Everyone Is Just Throwing Leftover Shit in a Bowl Now

The problem with the recent "bowl" trend in fast food.

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hand over mac and cheese bowl
Screenshot: YouTube (Fair Use)

Have you ever gotten halfway through ordering a pizza and thought, “I wish I weren’t ordering pizza, but it’s too late now”? Papa Johns has a new menu item to cater to that kind of doubt. Papa Bowls are essentially a pile of pizza toppings, sans crust, tossed into a bowl and baked off. I’m talking cheese, veggies, meat, seasonings, and sauce for $7.99 a pop. How has it come to this?

Far too many fast food releases lately consist of stuff thoughtlessly thrown in a bowl. And these “bowls” always make us feel like we’re being fed leftovers.

KFC recently re-released a limited-time-only mac and cheese bowl that’s merely a helping of their mac and cheese with popcorn chicken sprinkled on top—plus shredded cheese, for some reason. (We questioned this idea back when it first debuted, since the combo could really benefit from some gravy.) This, of course, is in addition to KFC’s Famous Bowl, which is a layering of mashed potatoes, popcorn chicken, corn, gravy, and shredded cheese.

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Subway’s got its hilariously named No Bready Bowls, which feature sandwich guts in a bowl, and Portillo’s continues to sell beef bowls, which are just... bowls of meat. Are people ordering these things?

Papa Johns Papa Bowls product shot
Image: Papa Johns
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Fast food bowls feel like an insult to my intelligence. I’m no genius, but taking away a central feature from a longtime menu item and slapping the remaining ingredients in a bowl isn’t fooling me. Eating it from a personal slop tub doesn’t make me feel better about my choices. If I wanted a depression meal I’d finally open that ancient can of baked beans in the back of my pantry and throw some hot dogs and an egg on top, tears optional. Seeing everything piled up in disposable tableware makes me feel like I’m being fed scraps from the bottom of a hotel pan.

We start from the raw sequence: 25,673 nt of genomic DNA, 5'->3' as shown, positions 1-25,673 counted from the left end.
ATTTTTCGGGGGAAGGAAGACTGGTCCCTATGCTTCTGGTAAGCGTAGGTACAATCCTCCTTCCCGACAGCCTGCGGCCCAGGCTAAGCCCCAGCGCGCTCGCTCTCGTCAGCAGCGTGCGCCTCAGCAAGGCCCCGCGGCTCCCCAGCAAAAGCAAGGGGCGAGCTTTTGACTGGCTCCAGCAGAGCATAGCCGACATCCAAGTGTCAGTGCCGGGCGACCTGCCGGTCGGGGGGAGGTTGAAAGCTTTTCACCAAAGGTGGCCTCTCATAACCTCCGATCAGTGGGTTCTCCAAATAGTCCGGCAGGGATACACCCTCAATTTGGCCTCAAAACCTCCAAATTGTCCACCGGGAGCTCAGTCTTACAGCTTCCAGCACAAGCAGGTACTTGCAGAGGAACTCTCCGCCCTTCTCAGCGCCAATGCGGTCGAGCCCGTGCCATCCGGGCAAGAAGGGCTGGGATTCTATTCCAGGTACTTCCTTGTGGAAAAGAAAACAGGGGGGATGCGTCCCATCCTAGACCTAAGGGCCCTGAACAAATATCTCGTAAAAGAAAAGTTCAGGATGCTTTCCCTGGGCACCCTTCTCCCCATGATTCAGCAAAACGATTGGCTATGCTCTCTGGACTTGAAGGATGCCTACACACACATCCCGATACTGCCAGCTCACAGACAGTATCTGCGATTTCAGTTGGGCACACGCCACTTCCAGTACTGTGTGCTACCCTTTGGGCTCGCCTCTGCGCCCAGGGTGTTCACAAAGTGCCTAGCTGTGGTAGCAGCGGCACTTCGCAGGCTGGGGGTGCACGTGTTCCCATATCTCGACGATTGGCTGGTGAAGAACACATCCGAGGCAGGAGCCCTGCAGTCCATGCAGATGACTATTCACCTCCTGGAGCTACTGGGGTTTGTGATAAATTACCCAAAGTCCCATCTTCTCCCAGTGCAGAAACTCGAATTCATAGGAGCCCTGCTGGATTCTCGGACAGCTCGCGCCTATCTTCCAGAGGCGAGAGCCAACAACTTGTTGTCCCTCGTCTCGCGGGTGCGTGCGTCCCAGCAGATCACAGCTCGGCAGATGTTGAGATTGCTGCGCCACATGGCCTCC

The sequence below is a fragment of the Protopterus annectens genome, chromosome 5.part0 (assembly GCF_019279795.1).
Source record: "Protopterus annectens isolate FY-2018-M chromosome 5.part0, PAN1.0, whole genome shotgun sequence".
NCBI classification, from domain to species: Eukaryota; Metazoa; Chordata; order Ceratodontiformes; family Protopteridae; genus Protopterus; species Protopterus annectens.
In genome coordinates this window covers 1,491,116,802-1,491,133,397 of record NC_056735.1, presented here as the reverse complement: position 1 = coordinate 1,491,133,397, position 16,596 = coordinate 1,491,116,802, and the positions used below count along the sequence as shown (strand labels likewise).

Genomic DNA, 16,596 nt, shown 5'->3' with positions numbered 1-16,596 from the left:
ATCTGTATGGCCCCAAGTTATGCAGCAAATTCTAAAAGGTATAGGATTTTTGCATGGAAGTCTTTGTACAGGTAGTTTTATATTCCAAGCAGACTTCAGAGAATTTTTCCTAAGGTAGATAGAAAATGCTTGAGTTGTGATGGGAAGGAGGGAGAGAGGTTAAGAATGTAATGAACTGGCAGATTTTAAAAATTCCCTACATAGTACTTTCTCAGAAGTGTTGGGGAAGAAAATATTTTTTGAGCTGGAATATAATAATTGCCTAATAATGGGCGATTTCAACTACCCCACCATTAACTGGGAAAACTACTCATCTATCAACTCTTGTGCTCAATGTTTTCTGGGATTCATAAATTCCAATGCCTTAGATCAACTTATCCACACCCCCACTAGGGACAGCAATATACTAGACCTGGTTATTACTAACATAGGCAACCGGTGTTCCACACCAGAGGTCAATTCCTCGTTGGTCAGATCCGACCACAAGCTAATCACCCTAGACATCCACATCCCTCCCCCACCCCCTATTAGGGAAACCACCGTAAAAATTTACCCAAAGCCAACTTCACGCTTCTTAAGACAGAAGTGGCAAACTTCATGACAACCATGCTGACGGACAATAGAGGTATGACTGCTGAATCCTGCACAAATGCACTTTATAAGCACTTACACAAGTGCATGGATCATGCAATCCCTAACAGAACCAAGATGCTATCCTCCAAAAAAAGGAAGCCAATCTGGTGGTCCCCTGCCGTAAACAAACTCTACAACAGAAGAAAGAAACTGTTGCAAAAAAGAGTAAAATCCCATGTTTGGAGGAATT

I acknowledge the fact that some of these bowls accommodate specific diets, such as the keto diet, by including only meat, low-carb veggies, and cheese. But how just many people are on keto, exactly? At least give it a new sauce, to make it feel less like you’re eating something incomplete. Shit, a sprinkling of a fresh herbs or even lemon juice might even do it. Anything to make it seem like a composed item in its own right. Is anyone excited about the contents of a Subway sandwich minus the bread (and excited enough to make a trip to Subway for it)?

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Some fast food restaurants manage to use the same old roster of ingredients to great effect. We talk about Taco Bell quite a bit (and no, we’re not secretly sponsored, sorry to disappoint), because it has nailed down a formula to make the same rotation of ingredients feel continually new and exciting. Taco Bell plays with the way its food is shaped—which goes a long way, because we’re all overgrown children—and tests infinite sauce combinations, and there’s usually at least one aspect of its limited-time-only releases that’s brand new. Unless it’s to accommodate something particularly messy, like Rattlesnake Fries, we don’t get bowls from the Bell.

I realize that novelty item R&D takes time and money. But it also demonstrates that customers are worth innovating for. Come on, global food corporations, you’re worth billions of bucks. Try to make us feel like we’re worth a unique $8 creation. I’m looking at you, Papa Johns.

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